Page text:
I would if I could, but I can’t

I enjoy using Facebook because I could see photos of my friends there.

Students are often confused about can/could, will/would. Sometimes they have learned at school that could and would are more formal, or more polite than can and will. That may be true when you are requesting something, but in IELTS speaking and writing you’re usually using can and will to communicate possibility or ability rather than to make a request.

Possibility

How possible is it?

  • I enjoy using Facebook because I can see photos of my friends there.

In this case there is a strong possibility (almost 100%) that I will see my friend’s photos on Facebook. In this case I need to use can.

Let’s imagine a similar situation where there is no possibility:

  • If I had an Internet connection, I could see photos of my friends on Facebook.

Here the writer clearly does not have an Internet connection and so there is no possibility of him seeing his friend’s photos. Notice that in this example could is part of a structure called ‘second conditional’, which is used to describe an unreal or imaginary situation in the present:

If + subj + V2 + ‘,’ + subj + could/would + V1

In the ‘second conditional’ the situation you are describing is unlikely:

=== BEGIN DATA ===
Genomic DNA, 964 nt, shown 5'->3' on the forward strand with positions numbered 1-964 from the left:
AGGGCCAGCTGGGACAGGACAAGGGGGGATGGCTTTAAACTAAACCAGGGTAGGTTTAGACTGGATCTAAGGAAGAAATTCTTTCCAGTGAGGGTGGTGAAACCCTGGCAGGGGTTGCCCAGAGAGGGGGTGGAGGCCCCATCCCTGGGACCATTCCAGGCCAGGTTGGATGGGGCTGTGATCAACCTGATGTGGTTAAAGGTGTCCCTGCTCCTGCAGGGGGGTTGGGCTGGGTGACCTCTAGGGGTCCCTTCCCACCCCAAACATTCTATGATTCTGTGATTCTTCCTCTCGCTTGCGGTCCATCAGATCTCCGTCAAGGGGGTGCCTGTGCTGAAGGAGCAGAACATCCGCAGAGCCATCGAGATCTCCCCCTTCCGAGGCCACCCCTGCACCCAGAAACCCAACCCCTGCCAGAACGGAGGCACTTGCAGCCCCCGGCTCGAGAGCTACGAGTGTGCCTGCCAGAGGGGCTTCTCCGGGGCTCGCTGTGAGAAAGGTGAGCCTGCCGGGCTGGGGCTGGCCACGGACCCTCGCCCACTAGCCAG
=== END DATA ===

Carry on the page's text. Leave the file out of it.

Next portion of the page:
• If I found a million dollars in the street I would buy a new house.

This kind of imaginary situation is by far the most common context for could and would.

Will

Indonesian flag Indonesian students tend to overuse ‘will‘ because they want to translate ‘akan‘. But ‘will‘ is not used in English as much as ‘akan’ is used in Indonesian. Actually there are generally only three situations where will is suitable:

  1. ‘First conditional’ – a situation in the present that is highly possible:

Look at those clouds. I forgot my umbrella. If it rains I will get wet!

  1. Predictions

Look at those dark clouds! It will probably rain soon.

  1. Habits (usually annoying habits)

He drives me crazy. He‘ll (he will) trim his nails and then leave the cuttings all over the floor for me to clean up!

Ability

How able are you (or were you)?

It’s unusual to talk about past abilities, because once you acquire an ability, for example the ability to swim, you rarely lose that ability. It would be ridiculous, for example, to write:

  • When I was younger I could swim, but then I forgot how to swim so now I can’t.

We generally only lose this kind of ability when something terrible happens to us:

  • When I was younger I could swim, but then I lost my arms and legs in an accident and so now I can’t swim.

On the other hand ability can sometimes be a matter of degree. for example we can talk about partial ability, and about changes in our level of ability:

  • When I was younger I could swim 20km, but now that I’m old I can only swim 20 metres!

Most of the time when we talk about ability we use can – present tense – because, most of the time, we’re making a claim that is true now or always.

Summing up

Next time you write could or would stop and think. You probably should be writing can or will!

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